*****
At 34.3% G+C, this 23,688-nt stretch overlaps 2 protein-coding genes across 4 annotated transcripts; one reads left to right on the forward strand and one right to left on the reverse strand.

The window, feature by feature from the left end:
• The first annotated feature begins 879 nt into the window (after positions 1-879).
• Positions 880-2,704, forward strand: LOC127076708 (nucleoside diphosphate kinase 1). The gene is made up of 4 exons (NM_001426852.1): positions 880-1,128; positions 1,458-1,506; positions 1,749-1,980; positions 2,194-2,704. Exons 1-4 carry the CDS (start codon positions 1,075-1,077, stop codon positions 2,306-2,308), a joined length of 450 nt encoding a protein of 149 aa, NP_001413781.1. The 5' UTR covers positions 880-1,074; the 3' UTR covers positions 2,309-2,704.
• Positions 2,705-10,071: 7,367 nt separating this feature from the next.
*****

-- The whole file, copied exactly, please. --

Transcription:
At 34.3% G+C, this 23,688-nt stretch overlaps 2 protein-coding genes across 4 annotated transcripts; one reads left to right on the forward strand and one right to left on the reverse strand.

The window, feature by feature from the left end:
• The first annotated feature begins 879 nt into the window (after positions 1-879).
• Positions 880-2,704, forward strand: LOC127076708 (nucleoside diphosphate kinase 1). The gene is made up of 4 exons (NM_001426852.1): positions 880-1,128; positions 1,458-1,506; positions 1,749-1,980; positions 2,194-2,704. Exons 1-4 carry the CDS (start codon positions 1,075-1,077, stop codon positions 2,306-2,308), a joined length of 450 nt encoding a protein of 149 aa, NP_001413781.1. The 5' UTR covers positions 880-1,074; the 3' UTR covers positions 2,309-2,704.
• Positions 2,705-10,071: 7,367 nt separating this feature from the next.